A rough road to the top
Jin Haili talks exclusively to one of China's No. 1 singers and discovers the truth behind the unusual sounds of Yang Kun. When pop singer and songwriter Yang Kun released his debut album two years ago, no one expected the then 30-year-old would become an instant hit.
Last Tuesday, Yang was in town to promote his first concert in Shanghai which will also star diva Chen Lin.
Although Yang has collected four "Best Male Singer" awards, the 32-year-old says his most exciting moment was last year when he received "Best New Artist" at the East Music Awards in Shanghai.
"It's just like you have been searching in the darkness for a long time and then you finally see where the door is," he says.
Yang is not a pinup model and at times his weather-beaten face makes him look older than he actually is. Critics say his ability to belt out ballads with his melancholic voice encapsulates the thoughts and lives of an exhausted society.
"Yang Kun's popularity is in line with a trend of sad songs," says Dai Fang, a Beijing music critic. "But he is very unique because he writes songs himself and has years of experience. I think he's not only going to be part of the trend but will maintain his own style."
In 1993, Yang moved from his hometown in Baotou of Inner Mongolia Autonomous Region to Beijing to pursue his music dreams. A stranger with no money, he began as a busker with an old guitar, visiting local bars for short gigs. He asked for 10 yuan (US$1.2) for each song. But when things got tight, he accepted five yuan.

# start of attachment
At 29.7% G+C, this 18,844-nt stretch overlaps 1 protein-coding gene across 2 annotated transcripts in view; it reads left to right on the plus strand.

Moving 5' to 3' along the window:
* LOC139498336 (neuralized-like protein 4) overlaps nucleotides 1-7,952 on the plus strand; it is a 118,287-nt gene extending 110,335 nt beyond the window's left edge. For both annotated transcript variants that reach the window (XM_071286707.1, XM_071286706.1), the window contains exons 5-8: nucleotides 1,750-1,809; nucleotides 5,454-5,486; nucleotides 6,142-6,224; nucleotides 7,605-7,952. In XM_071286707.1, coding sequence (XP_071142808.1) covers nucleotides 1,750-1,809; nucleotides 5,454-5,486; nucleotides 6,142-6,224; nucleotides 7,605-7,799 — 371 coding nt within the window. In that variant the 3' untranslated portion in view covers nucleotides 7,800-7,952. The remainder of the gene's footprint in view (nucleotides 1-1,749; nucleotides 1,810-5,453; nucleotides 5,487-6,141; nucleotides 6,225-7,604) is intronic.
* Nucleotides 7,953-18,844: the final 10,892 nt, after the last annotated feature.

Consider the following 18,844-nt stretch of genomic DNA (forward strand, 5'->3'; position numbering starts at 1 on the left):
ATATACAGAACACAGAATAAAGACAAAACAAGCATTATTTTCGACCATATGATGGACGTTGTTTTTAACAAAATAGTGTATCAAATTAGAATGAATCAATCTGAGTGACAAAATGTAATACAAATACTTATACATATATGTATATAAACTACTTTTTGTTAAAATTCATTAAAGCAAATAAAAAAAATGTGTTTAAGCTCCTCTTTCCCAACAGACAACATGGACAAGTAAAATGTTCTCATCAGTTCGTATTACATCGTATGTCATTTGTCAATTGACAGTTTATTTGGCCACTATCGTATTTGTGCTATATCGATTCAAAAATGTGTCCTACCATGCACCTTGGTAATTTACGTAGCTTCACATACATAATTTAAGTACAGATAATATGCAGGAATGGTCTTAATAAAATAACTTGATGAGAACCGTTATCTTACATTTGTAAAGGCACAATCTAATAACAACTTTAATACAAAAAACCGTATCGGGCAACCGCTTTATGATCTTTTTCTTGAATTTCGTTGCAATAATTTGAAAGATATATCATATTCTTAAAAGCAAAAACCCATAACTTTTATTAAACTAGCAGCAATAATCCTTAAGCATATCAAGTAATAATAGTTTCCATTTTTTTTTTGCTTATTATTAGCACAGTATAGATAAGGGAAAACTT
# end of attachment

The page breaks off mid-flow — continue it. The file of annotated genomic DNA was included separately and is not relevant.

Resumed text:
"I wanted to give up many times, especially when I could see no hope and had suffered many setbacks," Yang recalls. "But my pessimism was overtaken by the occasional positive moment, like going to a good concert or hearing music in the bars. It had an effect on me and drove me to keep going."
In 1999, Yang began to send out demos to all the music companies but was given the cold shoulder because many thought his raspy voice was actually a medical problem, plus he didn't have a young handsome face for selling albums. But all that changed when the demo reached Shen Yongge, general manager of Zhu Shu Entertainment.
"I didn't see any risk promoting him because he's a singer with his own style and that is just what the market needs," Shen says. "What we consider is how to develop his potential to an international pop star."
There's been no need to look back since Zhu Shu Entertainment came onboard - today Yang is paid 150,000 yuan for performing just one song.
Last November, the company released Yang's second album "That Day" which cost 2 million yuan to make. The album features a wide range of music styles, including jazz.
In late February, Yang performed at the "Dream of 2004" concert in Osaka, Japan, which also featured two Grammy winners, Peabo Bryson and Japanese legendary diva Maki Ohguro. Both Bryson and Ohguro were impressed by Yang's voice and talent and talked with him about the possibilities of future collaborations.
What's ironic is that the popular raspy voice was actually an accident.
Yang underwent an operation to save his overused throat, but he returned to pub gigs just four days after the operation, which ripped his vocal chords.
"The doctor said that I could not sing anymore, but I don't think it's bad to have a hoarse throat. The most important thing for me is to continue with my own music," Yang says firmly.
The movie industry also extended an invitation to Yang with plans from director Feng Xiaogang inviting him to be part of a film next year.
"I am hopeless with plans and schedules, so I don't know if I can afford the time. What I want to do first is introduce Mongolian elements into my next album," Yang says. "I think I have done songs about despair and sadness. I want to try something new this time. Something broad and deep inside my soul that I have been carrying with me from the very beginning."